There is this board shaper in Hampstead, NC. Greg Eavey Instagram: @eavey_surfboards. There are lots of small time shapers, but this guy’s work is something special. The caliber of his shapes are one thing, but the artistic ability and care that he puts into his boards through his entire hand-made process are what set him apart. Adding to his grain is the fact that he is almost a secret. You don’t have to travel very far to run into people who haven’t heard of his boards, but when you encounter someone who has ridden one, you instantly acknowledge each other as being a part of this special club.
Greg is a modest guy who shapes in a rusted out warehouse that floods under the lightest rain. The gravel road, winding through a graveyard of boats, that you have to drive to reach his shop ads to the perplexity. First impressions at the entrance include a Harley sitting under massive metal barn doors, wide open with fans barely circulating the humid southern air about; art and surf memorabilia peppering the walls; and a soundtrack of planers, sanders, and instrumental jazz of Greg’s own creation. It’s an incredible place. A place where rad things are built.
I have been around the block in the surf world. Having ridden a myriad of boards by shapers of all sorts and professionally competing on them, I have my two cents on what makes a quality ride and what counts for mastery of the shaping craft. That is why I bug Greg for boards. He gets it. The shaper/surfer relationship has faded with machine shaped boards and factories replacing the little guy, but it is still alive and well off of US-17 in South Eastern North Carolina. Tell Greg what shape you want, what level of surfing you are/want to be at, how you want the board to feel, how you want the board to make you feel, what you ate for breakfast, whatever; he will set you up. You don’t feel like Greg is just making you a board. You are included in the process.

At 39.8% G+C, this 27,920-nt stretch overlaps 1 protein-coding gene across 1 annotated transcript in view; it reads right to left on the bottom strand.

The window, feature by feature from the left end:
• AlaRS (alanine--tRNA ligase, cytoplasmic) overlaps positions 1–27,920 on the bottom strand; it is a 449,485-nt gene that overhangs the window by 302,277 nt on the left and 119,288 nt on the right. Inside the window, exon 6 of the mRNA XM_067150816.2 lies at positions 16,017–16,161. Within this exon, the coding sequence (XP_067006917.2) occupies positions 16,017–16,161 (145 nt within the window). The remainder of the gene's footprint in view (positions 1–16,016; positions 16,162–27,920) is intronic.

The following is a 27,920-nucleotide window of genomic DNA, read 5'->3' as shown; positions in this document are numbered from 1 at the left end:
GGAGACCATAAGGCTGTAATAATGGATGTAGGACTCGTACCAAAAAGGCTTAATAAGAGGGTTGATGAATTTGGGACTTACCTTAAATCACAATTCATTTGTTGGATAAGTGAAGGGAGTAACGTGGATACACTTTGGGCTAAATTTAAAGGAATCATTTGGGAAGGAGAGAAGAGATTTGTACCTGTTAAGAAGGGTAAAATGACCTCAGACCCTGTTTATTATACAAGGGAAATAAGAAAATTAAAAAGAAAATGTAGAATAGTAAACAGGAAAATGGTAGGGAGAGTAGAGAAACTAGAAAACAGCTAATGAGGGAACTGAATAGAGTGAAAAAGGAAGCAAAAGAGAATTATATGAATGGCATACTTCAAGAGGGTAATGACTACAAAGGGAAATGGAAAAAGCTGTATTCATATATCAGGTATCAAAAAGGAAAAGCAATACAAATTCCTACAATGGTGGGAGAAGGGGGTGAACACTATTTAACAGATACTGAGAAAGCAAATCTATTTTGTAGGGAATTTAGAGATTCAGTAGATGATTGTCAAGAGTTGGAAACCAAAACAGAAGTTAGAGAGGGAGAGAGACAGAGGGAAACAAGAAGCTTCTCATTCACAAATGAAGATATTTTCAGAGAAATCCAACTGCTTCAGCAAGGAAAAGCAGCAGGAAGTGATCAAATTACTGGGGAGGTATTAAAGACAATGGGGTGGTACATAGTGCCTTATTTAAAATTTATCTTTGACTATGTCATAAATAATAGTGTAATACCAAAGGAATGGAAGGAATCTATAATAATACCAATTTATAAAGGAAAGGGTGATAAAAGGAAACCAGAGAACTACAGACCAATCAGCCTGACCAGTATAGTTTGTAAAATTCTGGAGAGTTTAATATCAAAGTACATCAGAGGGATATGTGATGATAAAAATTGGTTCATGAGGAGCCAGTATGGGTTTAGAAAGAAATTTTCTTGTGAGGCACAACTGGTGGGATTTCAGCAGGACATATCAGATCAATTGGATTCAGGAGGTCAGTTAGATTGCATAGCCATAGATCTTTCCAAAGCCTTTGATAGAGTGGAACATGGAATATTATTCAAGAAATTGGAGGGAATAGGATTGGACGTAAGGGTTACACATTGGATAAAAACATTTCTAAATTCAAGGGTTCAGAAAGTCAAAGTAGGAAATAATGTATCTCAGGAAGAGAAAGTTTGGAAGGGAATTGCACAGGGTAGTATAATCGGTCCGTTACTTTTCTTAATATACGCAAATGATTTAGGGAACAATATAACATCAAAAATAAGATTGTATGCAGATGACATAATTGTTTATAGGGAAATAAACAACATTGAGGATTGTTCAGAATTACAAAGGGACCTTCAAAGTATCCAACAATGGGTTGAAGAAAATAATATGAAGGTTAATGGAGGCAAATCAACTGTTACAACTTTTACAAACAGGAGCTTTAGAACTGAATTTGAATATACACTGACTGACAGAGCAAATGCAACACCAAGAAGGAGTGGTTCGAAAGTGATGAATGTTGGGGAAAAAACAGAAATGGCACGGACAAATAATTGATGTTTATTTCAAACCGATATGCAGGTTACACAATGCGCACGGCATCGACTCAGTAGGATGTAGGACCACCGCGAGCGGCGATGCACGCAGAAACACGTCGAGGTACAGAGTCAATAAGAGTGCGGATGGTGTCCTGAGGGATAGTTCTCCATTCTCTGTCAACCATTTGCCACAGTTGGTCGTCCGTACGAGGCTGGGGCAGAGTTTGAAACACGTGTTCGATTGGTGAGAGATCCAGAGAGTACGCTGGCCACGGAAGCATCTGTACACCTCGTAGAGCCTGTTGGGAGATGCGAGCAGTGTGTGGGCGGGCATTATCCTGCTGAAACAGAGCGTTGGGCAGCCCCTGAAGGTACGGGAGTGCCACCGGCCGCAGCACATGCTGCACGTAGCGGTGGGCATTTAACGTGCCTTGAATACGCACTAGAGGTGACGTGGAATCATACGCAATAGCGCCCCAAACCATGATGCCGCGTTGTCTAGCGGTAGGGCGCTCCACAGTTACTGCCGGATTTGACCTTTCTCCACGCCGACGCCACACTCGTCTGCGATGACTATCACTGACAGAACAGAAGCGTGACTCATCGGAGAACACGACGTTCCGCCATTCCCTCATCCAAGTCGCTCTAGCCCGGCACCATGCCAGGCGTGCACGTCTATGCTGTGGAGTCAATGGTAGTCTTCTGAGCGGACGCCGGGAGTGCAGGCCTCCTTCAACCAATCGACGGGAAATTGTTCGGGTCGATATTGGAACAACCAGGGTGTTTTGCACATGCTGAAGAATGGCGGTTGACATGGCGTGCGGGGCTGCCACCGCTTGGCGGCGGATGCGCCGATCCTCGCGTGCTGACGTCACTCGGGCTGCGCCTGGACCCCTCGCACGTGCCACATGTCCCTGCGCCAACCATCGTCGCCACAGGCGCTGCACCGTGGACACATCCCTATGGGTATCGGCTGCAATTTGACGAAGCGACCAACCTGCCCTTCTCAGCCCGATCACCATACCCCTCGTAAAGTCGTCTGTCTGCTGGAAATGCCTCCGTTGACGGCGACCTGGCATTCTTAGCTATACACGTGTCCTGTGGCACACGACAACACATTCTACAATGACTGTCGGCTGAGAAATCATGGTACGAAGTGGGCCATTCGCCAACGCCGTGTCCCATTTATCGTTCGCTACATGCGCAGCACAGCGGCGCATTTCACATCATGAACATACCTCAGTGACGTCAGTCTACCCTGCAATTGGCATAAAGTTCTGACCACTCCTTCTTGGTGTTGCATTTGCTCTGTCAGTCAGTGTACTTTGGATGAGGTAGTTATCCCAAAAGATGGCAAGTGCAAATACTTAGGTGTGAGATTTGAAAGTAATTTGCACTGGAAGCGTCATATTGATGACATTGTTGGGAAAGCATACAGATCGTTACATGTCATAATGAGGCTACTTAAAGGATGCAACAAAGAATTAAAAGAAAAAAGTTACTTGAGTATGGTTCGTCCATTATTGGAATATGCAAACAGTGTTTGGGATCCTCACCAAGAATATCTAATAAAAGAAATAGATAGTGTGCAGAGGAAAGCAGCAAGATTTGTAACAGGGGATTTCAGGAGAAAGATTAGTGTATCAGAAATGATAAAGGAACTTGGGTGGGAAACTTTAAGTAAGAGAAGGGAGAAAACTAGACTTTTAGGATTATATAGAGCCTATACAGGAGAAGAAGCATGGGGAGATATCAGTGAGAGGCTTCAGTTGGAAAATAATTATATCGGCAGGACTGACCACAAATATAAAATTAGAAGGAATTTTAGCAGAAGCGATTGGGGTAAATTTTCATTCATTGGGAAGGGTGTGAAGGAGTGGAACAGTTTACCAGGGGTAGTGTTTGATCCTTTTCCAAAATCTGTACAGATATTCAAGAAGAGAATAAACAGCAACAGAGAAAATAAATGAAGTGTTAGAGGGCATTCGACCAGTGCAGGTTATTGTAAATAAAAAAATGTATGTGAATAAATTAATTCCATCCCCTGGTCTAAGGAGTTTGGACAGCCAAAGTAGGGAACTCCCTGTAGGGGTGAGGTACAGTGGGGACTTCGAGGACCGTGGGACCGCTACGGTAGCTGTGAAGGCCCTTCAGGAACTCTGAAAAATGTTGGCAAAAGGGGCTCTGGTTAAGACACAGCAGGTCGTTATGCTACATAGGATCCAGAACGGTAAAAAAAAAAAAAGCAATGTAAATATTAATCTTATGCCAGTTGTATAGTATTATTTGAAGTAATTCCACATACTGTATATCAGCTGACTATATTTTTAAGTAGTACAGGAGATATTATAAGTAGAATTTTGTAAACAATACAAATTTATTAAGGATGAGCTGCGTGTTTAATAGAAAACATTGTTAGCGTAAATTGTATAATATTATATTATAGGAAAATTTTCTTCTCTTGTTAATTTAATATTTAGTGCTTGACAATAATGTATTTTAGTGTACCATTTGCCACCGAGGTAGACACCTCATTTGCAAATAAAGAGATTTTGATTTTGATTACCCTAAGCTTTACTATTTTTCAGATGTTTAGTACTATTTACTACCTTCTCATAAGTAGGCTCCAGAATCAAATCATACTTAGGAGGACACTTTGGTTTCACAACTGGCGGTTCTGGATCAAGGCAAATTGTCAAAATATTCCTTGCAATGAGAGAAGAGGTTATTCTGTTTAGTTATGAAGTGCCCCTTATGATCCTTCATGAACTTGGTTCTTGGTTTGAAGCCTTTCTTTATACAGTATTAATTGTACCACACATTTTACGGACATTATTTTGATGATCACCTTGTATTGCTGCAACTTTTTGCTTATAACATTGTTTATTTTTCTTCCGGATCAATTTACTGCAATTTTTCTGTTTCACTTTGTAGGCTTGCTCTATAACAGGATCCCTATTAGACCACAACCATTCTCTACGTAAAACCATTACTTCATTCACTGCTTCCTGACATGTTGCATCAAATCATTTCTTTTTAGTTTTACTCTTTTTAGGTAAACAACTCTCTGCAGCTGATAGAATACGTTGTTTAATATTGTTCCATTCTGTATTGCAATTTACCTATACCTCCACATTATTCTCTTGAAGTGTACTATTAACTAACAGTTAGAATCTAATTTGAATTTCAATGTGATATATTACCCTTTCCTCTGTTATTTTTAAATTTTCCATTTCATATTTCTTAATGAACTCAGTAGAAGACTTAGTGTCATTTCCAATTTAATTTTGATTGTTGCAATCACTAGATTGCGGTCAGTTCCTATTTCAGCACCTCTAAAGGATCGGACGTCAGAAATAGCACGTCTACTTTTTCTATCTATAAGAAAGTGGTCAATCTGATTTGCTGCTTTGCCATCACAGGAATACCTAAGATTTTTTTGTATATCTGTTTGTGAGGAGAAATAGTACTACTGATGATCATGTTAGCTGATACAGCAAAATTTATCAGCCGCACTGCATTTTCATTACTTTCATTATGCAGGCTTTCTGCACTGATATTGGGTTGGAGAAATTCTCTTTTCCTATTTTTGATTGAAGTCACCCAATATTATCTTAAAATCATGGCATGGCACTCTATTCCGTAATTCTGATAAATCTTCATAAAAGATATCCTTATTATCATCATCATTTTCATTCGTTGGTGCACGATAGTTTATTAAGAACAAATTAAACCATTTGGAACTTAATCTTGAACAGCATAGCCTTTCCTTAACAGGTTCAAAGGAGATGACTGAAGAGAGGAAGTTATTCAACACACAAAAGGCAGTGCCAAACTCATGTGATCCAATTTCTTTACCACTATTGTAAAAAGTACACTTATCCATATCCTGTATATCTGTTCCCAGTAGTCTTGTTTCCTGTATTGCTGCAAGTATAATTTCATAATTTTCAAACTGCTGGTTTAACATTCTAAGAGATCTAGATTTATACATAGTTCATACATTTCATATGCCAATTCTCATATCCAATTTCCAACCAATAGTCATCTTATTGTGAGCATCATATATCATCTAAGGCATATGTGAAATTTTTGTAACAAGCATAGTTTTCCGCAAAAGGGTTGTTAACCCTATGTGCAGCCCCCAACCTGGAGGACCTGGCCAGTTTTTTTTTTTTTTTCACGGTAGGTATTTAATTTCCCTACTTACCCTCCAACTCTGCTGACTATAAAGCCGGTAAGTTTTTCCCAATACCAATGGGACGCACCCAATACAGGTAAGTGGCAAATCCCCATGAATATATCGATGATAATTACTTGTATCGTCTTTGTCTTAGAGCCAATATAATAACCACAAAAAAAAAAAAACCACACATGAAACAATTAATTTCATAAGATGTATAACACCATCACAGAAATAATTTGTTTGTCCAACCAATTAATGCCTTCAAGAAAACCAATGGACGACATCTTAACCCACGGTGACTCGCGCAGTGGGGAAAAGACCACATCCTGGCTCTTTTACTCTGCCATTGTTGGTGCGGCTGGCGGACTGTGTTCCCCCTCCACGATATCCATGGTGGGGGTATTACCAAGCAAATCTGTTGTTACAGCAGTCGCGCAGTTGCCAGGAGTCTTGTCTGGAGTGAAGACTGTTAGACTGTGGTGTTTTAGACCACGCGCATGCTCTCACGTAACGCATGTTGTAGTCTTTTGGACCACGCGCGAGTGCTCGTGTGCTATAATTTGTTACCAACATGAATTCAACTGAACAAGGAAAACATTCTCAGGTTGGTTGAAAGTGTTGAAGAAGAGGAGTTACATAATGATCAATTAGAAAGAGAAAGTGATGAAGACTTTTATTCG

We teamed up on a board for this hurricane season. And we nailed it.
Surfing in the Charleston area is interesting (not always in a good way); mostly because of the geography. The Carolina Capes and all of Florida block a lot of the long range swell that Could approach us from the North and South, and on a more local level, the continental shelf extends for almost 200 miles off of the coast. The waves have to travel for that distance in such relatively shallow waters for so long, that by the time the swell reaches us, it has lost most of its steam. In layman’s terms, it is flat here. A lot.
So I needed a board that could milk every ounce of power out of the weaker surf to keep performance up. I also longboard much of the time and appreciate not having to hop around to keep speed. We settled on this wacky eggy shape, with slightly sharper rails continuing up about 1/3 to 1/2 way up the board, two shallow channels between the fins, and cut out rails on the tail. I have it set up as a Twin with a trailer as the center. This was all a total gamble, but it actually worked. I get to sit a little further out and pick off the sets due to the eggy shape, and once you are up, foot placement makes it whatever kind of board you want to ride. Slide up slightly and take advantage of the drive built into the rails, channels, fins, and high volume. Step back for quick snaps and the looseness of a traditional twin fin. Or settle somewhere in the middle and carve all day long.
It is a complex board, and I am still dialing it in. Fall and winter are coming, so hopefully we will get some good swell!
Did I mention the rad flying octopus that Greg painted on the bottom?